Haris Ahmed from Chicago: Using the PEST Analysis for Identifying Changes
Haris Ahmed of Chicago consulting firm Pragmatium Consulting Inc. has provided numerous organizations with a high level of assistance in change management. Read his blog about the PEST Analysis below:
According to legendary military strategist Sun Tzu, “Strategy without tactics is the slowest route to victory. Tactics without strategy is the noise before defeat.” What did he mean by this? And what can business owners and managers learn from the great Sun Tzu about dealing with change?
First, we must define and differentiate strategy from tactics. In its simplest definition, strategy can be thought of as the plan, while the tactics are the actions taken by the company which are in accordance to the plan (strategy) to meet the overall objectives. In this regard, we can conclude that proper planning and action go hand in hand if victory were to be achieved.
When it comes to change management, adapting to change smoothly and with minimal damage to the company’s reputation or market share, for instance, can be considered as the strategy. On the other hand, how to implement the inevitable change is in the realm of tactics or the procedures and maneuvers that the company will engage in to deal with the change.
However, before a company should even think about their plan or the actions they’ll take accordingly, they should look first into conducting a PEST Analysis as this framework can greatly help them analyze and break down further the different components and aspects of the change.
The PEST Analysis was first developed by Harvard professor Francis Aguilar in 1967 through his book “Scanning the Business Environment”. PEST is an acronym for the Political, Economic, Socio-Cultural, and Technological factors in the surrounding business environment. As a strategic planning tool, the PEST Analysis can give business owners and managers a bird’s eye view of the business landscape so they may take advantage of any opportunity that presents itself.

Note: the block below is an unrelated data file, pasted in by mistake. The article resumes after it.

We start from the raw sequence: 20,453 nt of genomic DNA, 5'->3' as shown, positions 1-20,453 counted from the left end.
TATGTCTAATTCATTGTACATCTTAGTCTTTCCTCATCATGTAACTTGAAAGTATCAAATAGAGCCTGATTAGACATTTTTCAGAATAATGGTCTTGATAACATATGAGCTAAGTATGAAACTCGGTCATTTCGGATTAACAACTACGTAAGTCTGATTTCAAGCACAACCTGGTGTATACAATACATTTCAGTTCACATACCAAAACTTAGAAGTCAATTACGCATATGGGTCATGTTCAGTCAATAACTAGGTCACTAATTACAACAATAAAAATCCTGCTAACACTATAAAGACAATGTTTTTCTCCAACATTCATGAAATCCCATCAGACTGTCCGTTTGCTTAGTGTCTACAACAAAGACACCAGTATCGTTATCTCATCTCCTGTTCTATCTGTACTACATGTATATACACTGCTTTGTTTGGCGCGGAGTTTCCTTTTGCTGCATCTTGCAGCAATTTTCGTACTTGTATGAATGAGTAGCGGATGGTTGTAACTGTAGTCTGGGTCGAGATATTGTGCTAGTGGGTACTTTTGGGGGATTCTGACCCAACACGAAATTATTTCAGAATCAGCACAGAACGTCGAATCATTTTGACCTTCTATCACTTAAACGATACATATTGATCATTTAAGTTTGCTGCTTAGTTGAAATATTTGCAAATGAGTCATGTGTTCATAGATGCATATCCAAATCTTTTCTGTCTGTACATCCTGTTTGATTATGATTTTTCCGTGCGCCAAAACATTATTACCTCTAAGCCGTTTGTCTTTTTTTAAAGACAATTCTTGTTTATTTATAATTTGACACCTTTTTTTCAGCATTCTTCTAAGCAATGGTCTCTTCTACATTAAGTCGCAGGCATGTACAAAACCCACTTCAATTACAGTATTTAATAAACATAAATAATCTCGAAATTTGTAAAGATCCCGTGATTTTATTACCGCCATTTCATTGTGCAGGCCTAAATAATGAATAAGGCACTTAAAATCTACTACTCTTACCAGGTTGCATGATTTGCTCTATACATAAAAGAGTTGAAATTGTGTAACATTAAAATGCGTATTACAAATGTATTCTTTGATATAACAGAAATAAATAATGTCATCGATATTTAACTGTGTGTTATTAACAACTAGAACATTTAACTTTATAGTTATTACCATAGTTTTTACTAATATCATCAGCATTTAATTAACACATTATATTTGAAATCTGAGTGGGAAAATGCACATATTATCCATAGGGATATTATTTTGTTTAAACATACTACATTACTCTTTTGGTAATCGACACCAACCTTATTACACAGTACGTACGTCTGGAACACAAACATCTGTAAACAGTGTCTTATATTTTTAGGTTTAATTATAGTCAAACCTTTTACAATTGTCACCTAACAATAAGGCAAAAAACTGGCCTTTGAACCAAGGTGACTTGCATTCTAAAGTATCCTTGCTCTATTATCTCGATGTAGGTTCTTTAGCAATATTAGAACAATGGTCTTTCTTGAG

Additionally, the PEST Analysis can help them further refine the direction of the change they are steering the business towards. Let’s take for example a small restaurant owner who wants to have a stronger digital presence. Based on the PEST analysis, he/she should take note of the current government’s stability, tax policies, and other economic agendas for the Political factors. For the Economic factors, he/she should look at inflation, interest and exchange rates, as well as unemployment trends as this can affect his/her customers’ purchasing power.
Meanwhile, for the Socio-Cultural changes, these could be his/her customers’ lifestyle choices, level of health consciousness, and attitudes towards eating out versus preparing meals at home. Lastly, for the Technological factors, he/she may want to invest in building a social media presence in order to access his/her customers, or simply offer free Wi-Fi connection for the enjoyment of customers.
The PEST Analysis has several variations, considering the legal and environmental factors, ethics, demographics, and intercultural factors. Regardless of which framework you go with, this handy strategic tool can help your business navigate the broad macro-environmental landscape and ultimately, lead you down the path of victory.
To read more from Haris Ahmed of Chicago-based consulting firm Pragmatium Consulting Inc., stay tuned to this page.